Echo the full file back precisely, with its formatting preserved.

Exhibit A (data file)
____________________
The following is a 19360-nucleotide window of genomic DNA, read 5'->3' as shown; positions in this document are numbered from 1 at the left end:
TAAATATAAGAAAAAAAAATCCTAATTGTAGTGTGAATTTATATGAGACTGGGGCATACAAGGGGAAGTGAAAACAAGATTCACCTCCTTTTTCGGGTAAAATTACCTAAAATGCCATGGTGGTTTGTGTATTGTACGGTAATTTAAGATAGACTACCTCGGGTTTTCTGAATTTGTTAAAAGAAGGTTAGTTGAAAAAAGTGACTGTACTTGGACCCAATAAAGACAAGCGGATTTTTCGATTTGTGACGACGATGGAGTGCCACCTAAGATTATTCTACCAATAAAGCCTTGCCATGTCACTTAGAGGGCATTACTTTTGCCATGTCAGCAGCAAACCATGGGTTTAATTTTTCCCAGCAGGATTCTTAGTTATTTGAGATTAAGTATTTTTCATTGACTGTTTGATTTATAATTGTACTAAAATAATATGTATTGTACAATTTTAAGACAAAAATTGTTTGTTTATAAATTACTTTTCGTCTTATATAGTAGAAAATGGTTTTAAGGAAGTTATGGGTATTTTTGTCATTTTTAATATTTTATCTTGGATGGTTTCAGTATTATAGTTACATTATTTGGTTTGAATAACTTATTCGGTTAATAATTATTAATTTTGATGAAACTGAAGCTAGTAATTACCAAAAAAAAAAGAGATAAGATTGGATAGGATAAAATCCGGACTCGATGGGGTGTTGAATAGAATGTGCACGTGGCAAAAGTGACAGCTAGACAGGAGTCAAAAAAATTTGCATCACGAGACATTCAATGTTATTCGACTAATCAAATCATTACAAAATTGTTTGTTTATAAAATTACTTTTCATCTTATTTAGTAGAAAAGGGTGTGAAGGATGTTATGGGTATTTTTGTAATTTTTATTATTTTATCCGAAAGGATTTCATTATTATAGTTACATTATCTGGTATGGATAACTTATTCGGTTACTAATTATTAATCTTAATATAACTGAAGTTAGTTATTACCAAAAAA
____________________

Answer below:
The following is a 19360-nucleotide window of genomic DNA, read 5'->3' as shown; positions in this document are numbered from 1 at the left end:
TAAATATAAGAAAAAAAAATCCTAATTGTAGTGTGAATTTATATGAGACTGGGGCATACAAGGGGAAGTGAAAACAAGATTCACCTCCTTTTTCGGGTAAAATTACCTAAAATGCCATGGTGGTTTGTGTATTGTACGGTAATTTAAGATAGACTACCTCGGGTTTTCTGAATTTGTTAAAAGAAGGTTAGTTGAAAAAAGTGACTGTACTTGGACCCAATAAAGACAAGCGGATTTTTCGATTTGTGACGACGATGGAGTGCCACCTAAGATTATTCTACCAATAAAGCCTTGCCATGTCACTTAGAGGGCATTACTTTTGCCATGTCAGCAGCAAACCATGGGTTTAATTTTTCCCAGCAGGATTCTTAGTTATTTGAGATTAAGTATTTTTCATTGACTGTTTGATTTATAATTGTACTAAAATAATATGTATTGTACAATTTTAAGACAAAAATTGTTTGTTTATAAATTACTTTTCGTCTTATATAGTAGAAAATGGTTTTAAGGAAGTTATGGGTATTTTTGTCATTTTTAATATTTTATCTTGGATGGTTTCAGTATTATAGTTACATTATTTGGTTTGAATAACTTATTCGGTTAATAATTATTAATTTTGATGAAACTGAAGCTAGTAATTACCAAAAAAAAAAGAGATAAGATTGGATAGGATAAAATCCGGACTCGATGGGGTGTTGAATAGAATGTGCACGTGGCAAAAGTGACAGCTAGACAGGAGTCAAAAAAATTTGCATCACGAGACATTCAATGTTATTCGACTAATCAAATCATTACAAAATTGTTTGTTTATAAAATTACTTTTCATCTTATTTAGTAGAAAAGGGTGTGAAGGATGTTATGGGTATTTTTGTAATTTTTATTATTTTATCCGAAAGGATTTCATTATTATAGTTACATTATCTGGTATGGATAACTTATTCGGTTACTAATTATTAATCTTAATATAACTGAAGTTAGTTATTACCAAAAAA